Not all businesses are covered under the FMLA. If your business has fewer than 50 employees, as many new businesses do, you may not have to follow all of its provisions. However, again, it’s important to check state and local regulations, as well as to consider the substantial benefits of paid medical leave for employee performance and well-being.

5. Americans with Disabilities Act (ADA)

 The ADA is one of the most important laws regulating all kinds of businesses in the U.S., and it’s one of the most frequently litigated. It protects people with disabilities from discrimination in many aspects of life, including employment. That means that, among other provisions, employers have a duty to provide what the law calls “reasonable accommodation” for people with disabilities in hiring and employment, and that job candidates don’t have to disclose medical information about their disabilities during the hiring process.

ADA compliance can be tricky because the law rests on highly subjective terms like “undue hardship” and “reasonable accommodation.” Start with the Equal Employment Opportunity Commission’s guide to ADA basics, and make sure to seek advice from an employment law expert any time you’re in doubt.

6. Alternative Dispute Resolution (ADR)

 ADR is a collection of methods and legal practices that can help save time and money by resolving a dispute outside of a traditional courtroom trial. Some are legally binding, while others leave the option open for a later trial if a conclusion can’t be reached. Major types of ADR include:

  • Arbitration: Both parties take their case before a neutral arbitrator, who makes a decision. Arbitration can be binding or non-binding.
  • Mediation: A non-binding type of ADR in which a trained professional mediator helps guide the parties to a solution.
  • Early Neutral Resolution: Both parties present their cases before a neutral evaluator who advises them on their relative strengths and weaknesses, as well as how a judge or jury would likely rule.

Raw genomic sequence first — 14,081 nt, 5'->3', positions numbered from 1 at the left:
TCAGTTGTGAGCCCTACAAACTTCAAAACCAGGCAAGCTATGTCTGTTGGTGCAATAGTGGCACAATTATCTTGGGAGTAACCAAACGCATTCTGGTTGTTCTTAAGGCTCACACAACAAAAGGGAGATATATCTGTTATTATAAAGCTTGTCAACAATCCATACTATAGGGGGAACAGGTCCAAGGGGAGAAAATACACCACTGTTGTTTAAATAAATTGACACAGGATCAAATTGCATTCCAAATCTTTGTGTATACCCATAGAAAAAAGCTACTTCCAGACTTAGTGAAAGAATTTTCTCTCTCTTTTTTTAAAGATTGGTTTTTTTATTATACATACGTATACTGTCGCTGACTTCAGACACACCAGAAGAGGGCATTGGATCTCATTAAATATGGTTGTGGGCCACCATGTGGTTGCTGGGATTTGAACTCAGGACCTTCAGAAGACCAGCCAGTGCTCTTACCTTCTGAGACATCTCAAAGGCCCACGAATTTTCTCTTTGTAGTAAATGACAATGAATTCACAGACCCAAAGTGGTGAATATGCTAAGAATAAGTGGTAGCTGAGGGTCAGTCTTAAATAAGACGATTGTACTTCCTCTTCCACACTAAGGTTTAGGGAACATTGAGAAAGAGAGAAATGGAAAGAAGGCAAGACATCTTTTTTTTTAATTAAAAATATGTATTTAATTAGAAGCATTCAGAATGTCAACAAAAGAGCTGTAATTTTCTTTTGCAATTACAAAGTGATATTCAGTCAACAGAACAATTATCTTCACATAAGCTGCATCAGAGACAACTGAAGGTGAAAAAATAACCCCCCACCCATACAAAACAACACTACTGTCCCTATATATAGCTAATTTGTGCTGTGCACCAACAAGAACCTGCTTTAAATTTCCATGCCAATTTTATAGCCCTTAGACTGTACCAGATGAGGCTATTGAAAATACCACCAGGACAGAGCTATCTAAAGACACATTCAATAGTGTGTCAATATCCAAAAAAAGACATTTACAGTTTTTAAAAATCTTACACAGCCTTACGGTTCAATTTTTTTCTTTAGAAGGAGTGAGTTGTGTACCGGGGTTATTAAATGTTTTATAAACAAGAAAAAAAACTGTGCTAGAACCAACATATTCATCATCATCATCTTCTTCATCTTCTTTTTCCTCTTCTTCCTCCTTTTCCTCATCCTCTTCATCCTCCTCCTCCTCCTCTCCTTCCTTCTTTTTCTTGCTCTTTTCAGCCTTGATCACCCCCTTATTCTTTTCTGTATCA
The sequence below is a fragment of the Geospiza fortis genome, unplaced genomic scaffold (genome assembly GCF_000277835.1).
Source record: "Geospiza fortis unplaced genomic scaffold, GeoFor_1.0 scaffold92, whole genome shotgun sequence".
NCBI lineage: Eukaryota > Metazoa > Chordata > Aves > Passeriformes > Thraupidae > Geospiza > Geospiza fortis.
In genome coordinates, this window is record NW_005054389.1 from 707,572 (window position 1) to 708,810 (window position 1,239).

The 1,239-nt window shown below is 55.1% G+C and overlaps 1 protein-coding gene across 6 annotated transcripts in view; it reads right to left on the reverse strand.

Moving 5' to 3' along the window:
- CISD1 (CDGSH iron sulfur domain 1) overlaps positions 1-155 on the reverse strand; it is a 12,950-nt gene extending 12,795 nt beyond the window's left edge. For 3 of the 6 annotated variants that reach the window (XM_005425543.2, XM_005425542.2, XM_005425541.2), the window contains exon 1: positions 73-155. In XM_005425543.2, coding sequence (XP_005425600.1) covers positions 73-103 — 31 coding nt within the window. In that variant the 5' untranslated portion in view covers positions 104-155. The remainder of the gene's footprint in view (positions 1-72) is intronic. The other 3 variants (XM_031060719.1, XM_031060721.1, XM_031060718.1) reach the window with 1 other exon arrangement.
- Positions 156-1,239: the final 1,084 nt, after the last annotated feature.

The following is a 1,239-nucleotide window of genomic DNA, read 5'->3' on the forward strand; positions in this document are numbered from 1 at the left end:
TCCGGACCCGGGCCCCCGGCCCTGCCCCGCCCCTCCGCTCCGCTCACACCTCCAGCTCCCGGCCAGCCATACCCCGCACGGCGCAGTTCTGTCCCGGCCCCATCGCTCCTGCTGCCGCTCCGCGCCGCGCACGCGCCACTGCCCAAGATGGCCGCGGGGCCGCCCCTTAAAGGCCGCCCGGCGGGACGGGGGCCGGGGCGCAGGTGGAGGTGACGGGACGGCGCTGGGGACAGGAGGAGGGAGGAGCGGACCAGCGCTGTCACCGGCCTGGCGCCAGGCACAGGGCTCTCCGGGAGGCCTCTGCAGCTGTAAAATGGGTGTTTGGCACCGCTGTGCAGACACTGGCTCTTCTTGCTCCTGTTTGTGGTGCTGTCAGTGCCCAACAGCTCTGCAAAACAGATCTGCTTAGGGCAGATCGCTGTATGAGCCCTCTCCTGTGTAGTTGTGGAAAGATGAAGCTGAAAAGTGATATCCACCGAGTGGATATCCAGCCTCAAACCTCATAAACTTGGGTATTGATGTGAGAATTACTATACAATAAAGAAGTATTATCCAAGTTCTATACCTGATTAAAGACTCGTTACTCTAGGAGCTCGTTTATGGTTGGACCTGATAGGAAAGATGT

7. Harassment Policy

Workplace sexual harassment has gotten a lot of attention recently, and it’s more essential than ever that you keep it out of your small business. That’s why it’s critical to have a harassment policy in place and to enforce it rigorously.

Writing a sexual harassment policy for your workplace should be done with the aid of a lawyer, and the policy should include:

  • Declarations of purpose and the rights of employees to work without being harassed.
  • Procedures for filing and investigating sexual harassment complaints.
  • Types of behavior that are defined as sexual harassment.
  • Disciplinary procedures for employees who engage in harassment, up to and including termination.

 By learning the basics of small business law, you’ll empower yourself to make better decisions for your business. That doesn’t mean that you should go it alone, without a lawyer. But part of entrepreneurship is accepting the responsibilities of being the captain of the ship, and you’ll be better prepared to navigate the legal rocks and shoals if you know where they are!

Author Bio:

Jason brings 15 years of deep technology, product development, and marketing experience to SuretyBondsDirect.com. He has been leveraging Agile practices for well over a decade and is versed in various Lean practices as well. A veteran of the San Francisco / Silicon Valley technology scene, Jason now makes his home in Charleston, South Carolina with his wife and 3 children.